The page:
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NCJ Number: NCJ 184507     Find in a Library
Title: Process Assessment of Correctional Treatment (PACT), Summary Report
Author(s): Matthew L. Hiller ; Kevin Knight ; Sandhya R. Rao ; D. Dwayne Simpson
Corporate Author: Texas Christian University
Institute of Behavioral Research
United States of America
Date Published: 2000
Page Count: 31
Sponsoring Agency: National Institute of Justice
US Department of Justice
Office of Justice Programs
United States of America
Grant Number: 98-RT-VX-K004; 96-IJ-CX-0024
Sale Source: National Institute of Justice/NCJRS
Box 6000
Rockville, MD 20849
United States of America

Texas Christian University
Institute of Behavioral Research
TCU Campus
Fort Worth, TX 76129
United States of America

NCJRS Photocopy Services
Box 6000
Rockville, MD 20849-6000
United States of America
Document: PDF 
Dataset: DATASET 1  DATASET 2
Publisher: http://www.ibr.tcu.edu 
Type: Report (Study/Research)
Language: English
Country: United States of America
Annotation: Baseline and prospective during-treatment data were collected from a serial cohort of 429 felony probationers remanded to a 6-month modified therapeutic community in Texas in 1998 to assess the impact of drug treatment.
Abstract: Results demonstrated drug abuse was only one of many problems presented at treatment entry. Most probationers were clinically dependent on alcohol (56 percent) or cocaine (70 percent), were chronically unemployed (50 percent), and had a history of psychiatric problems. These problems included serious depression (47 percent), anxiety (42 percent), trouble controlling violent thoughts (26 percent), and suicide ideation (20 percent) or attempts (16 percent). Drug abuse treatment had a measurable impact on the psychosocial functioning of the probationers. Notable examples of significant improvements in measures of psychological well-being included increasingly positive feelings of self-esteem and self-confidence and reduced symptoms of depression. Of the 429 probationers, 69 percent remained in the therapeutic community the entire 6 months and successfully graduated. Dropping out of the program early was related to higher levels of pre-treatment deficits, such as unemployment, mental health issues, hostility, and more extensive criminal histories. Implications of the findings for correctional substance abuse programs are discussed. 81 references, 3 tables, and 1 figure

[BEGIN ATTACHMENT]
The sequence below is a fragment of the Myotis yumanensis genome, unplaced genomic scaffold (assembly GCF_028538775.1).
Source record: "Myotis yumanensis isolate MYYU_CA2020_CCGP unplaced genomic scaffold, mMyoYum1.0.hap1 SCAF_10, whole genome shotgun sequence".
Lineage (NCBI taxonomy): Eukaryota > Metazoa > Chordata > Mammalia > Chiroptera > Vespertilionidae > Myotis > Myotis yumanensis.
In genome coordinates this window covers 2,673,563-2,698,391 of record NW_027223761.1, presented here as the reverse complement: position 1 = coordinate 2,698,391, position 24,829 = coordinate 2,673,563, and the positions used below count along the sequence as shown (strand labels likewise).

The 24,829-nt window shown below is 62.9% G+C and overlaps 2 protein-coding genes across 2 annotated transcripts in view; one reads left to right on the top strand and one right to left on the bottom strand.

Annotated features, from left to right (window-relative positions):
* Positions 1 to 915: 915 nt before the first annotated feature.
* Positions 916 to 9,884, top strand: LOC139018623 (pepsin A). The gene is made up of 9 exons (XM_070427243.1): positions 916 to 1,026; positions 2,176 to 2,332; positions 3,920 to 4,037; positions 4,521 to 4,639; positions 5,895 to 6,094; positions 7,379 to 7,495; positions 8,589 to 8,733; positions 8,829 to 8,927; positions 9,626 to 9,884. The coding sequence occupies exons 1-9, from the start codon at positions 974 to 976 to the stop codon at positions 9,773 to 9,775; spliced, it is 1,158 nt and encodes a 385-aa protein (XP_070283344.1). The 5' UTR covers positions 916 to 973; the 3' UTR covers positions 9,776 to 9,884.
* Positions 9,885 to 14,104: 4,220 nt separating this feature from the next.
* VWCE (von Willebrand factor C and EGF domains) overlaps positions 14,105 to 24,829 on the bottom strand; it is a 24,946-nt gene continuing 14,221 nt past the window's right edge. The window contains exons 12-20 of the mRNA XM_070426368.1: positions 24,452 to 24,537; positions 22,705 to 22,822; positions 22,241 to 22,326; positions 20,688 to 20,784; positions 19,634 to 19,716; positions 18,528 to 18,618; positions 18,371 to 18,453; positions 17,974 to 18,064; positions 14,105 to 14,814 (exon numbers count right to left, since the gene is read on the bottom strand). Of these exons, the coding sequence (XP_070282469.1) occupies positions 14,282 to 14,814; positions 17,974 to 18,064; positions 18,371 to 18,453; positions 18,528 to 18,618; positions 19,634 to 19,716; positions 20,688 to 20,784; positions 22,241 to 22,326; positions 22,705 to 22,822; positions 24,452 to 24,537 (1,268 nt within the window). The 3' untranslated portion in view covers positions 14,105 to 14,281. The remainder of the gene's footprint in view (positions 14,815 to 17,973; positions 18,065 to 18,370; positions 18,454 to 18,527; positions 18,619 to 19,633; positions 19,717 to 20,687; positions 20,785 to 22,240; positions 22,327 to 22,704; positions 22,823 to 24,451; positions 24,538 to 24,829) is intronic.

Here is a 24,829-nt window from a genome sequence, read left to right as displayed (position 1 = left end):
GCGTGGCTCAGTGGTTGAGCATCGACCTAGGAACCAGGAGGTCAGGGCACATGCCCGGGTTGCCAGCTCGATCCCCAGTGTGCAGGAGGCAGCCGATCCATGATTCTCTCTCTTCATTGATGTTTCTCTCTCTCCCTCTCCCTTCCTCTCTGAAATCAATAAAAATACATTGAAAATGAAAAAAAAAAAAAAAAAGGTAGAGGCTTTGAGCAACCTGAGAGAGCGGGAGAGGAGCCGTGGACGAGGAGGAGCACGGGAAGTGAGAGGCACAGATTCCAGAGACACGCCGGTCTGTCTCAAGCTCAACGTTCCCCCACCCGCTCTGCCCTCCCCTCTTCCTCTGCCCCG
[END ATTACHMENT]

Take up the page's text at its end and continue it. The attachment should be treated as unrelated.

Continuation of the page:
Main Term(s): Corrections research
Index Term(s): Drug abuse ; Probationers ; Cocaine ; Drug treatment programs ; Mental disorders ; Psychological evaluation ; Psychological research ; Corrections effectiveness ; Alcohol abuse ; Offender mental health services ; Psychological influences on crime ; NIJ grant-related documents ; Texas
Note: See NCJ-184506 for the final report
   
  To cite this abstract, use the following link:
https://www.ncjrs.gov/App/Publications/abstract.aspx?ID=184507

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